June 2017
Volume 58, Issue 8
Open Access
ARVO Annual Meeting Abstract  |   June 2017
Opposing contributions by D2 receptor activation on form-deprivation myopia development in mice
Author Affiliations & Notes
  • Xiangtian Zhou
    School of Ophthalmology and Optometry, Wenzhou Medical University, Wenzhou, Zhejiang, China
  • Furong Huang
    School of Ophthalmology and Optometry, Wenzhou Medical University, Wenzhou, Zhejiang, China
  • Qiongsi Wang
    School of Ophthalmology and Optometry, Wenzhou Medical University, Wenzhou, Zhejiang, China
  • Lishuai Zhang
    School of Ophthalmology and Optometry, Wenzhou Medical University, Wenzhou, Zhejiang, China
  • Jia Qu
    School of Ophthalmology and Optometry, Wenzhou Medical University, Wenzhou, Zhejiang, China
  • Footnotes
    Commercial Relationships   Xiangtian Zhou, None; Furong Huang, None; Qiongsi Wang, None; Lishuai Zhang, None; Jia Qu, None
  • Footnotes
    Support  National Natural Science Foundation of China (81422007, 81371047, and 81271039, http://www.nsfc.gov.cn/)
Investigative Ophthalmology & Visual Science June 2017, Vol.58, 5460. doi:
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    • Get Citation

      Xiangtian Zhou, Furong Huang, Qiongsi Wang, Lishuai Zhang, Jia Qu; Opposing contributions by D2 receptor activation on form-deprivation myopia development in mice. Invest. Ophthalmol. Vis. Sci. 2017;58(8):5460.

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      © ARVO (1962-2015); The Authors (2016-present)

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Abstract

Purpose : Many studies have shown that retinal dopamine is a major regulator of postnatal eye growth and myopia in animal models. In the present study, we determined the effects of the dopamine D2 receptor agonist, quinpirole, on form-deprivation myopia development (FDM ) and whether quinpirole acts at dopamine D2 receptors (D2R) to exert its effect on myopia development using D2R knockout (KO) mice.

Methods : Wild-type C57/BL6 (WT) littermates and corresponding D2R KO mice were subjected to FDM at postnatal 28-56 days of age. Both groups were intraperitoneally injected daily with either quinpirole (high dose: 10 mg/kg/day; low dose: 1 mg/kg/day) or vehicle for 4 weeks (starting from postnatal day 28). Their body weight, refraction, corneal radius of curvature and ocular axial components were measured at the end of 4-weeks of treatment.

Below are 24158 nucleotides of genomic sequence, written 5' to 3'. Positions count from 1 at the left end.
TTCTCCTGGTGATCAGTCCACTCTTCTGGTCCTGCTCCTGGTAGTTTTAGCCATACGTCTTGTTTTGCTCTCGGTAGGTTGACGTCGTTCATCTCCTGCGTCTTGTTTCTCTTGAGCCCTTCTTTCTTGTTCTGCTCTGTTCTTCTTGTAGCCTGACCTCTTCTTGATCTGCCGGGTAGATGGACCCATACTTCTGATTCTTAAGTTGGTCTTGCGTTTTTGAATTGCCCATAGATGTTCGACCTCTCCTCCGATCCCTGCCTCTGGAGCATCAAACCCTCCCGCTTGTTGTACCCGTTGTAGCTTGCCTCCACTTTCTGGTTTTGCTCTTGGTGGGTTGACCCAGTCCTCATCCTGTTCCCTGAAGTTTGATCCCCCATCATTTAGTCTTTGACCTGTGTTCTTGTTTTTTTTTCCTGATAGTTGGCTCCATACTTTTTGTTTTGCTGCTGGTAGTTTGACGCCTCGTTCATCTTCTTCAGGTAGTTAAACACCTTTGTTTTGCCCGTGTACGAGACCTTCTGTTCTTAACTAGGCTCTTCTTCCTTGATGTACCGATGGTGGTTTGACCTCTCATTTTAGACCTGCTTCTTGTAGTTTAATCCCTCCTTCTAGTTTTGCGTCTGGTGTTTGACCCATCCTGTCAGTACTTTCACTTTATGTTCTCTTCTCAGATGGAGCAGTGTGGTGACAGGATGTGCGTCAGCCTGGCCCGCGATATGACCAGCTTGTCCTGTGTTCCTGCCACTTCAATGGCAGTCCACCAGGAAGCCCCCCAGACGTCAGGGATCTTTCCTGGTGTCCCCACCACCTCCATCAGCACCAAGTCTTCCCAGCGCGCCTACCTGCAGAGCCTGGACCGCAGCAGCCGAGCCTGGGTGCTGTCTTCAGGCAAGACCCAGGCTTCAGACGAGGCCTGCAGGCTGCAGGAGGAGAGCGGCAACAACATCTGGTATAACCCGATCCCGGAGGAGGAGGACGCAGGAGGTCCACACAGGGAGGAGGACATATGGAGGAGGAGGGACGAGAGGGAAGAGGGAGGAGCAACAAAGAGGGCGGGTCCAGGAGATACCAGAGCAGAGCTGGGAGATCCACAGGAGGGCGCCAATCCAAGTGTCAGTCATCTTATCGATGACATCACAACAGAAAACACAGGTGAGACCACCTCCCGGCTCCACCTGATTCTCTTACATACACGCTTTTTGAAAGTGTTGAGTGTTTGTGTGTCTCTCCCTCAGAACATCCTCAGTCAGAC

Results : Consistent with our recent report, D2R KO attenuated FDM development compared to WT littermates (-2.29±0.44 D in D2R KO versus -5.23±0.44 D in WT, p<0.05). In the WT mice, the high and low doses of quinpirole had opposite effects on FDM development: high dose promoted myopia development (-8.83±0.72 D in WT-high dose versus -5.23±0.44 D in WT-vehicle, p<0.05) while low dose inhibited it (-1.79±0.35 D in WT-low dose versus -5.23±0.44 D in WT-vehicle, p<0.05). Importantly, these opposing effects of quinpirole on FDM in WT mice were absent in D2R KO mice (D2R KO-high dose or D2R KO-low dose versus D2R KO-vehicle, p>0.05). In parallel with refraction changes, these opposing quinpirole effects were accompanied by changes in vitreous chamber depth and axial length that were consistent with those on FDM development. Furthermore, in the D2R KO mice, quinpirole or vehicle treatment did not alter FDM-induced elongation of vitreous chamber depth and increases in axial length.

Conclusions : Quinpirole has opposing dose dependent effects on FDM stemming from its interaction with D2R. As D2R is a GPCR coupled to various signaling transduction pathways mediating different responses that may oppose one another, it is conceivable that their activation by this D2 partial agonist is dose dependent. An additional possibility is that quinpirole activates presynaptic D2R autoreceptor-linked signaling, which in turn reduces extracellular space dopamine levels and attenuates dopaminergic signaling.

This is an abstract that was submitted for the 2017 ARVO Annual Meeting, held in Baltimore, MD, May 7-11, 2017.

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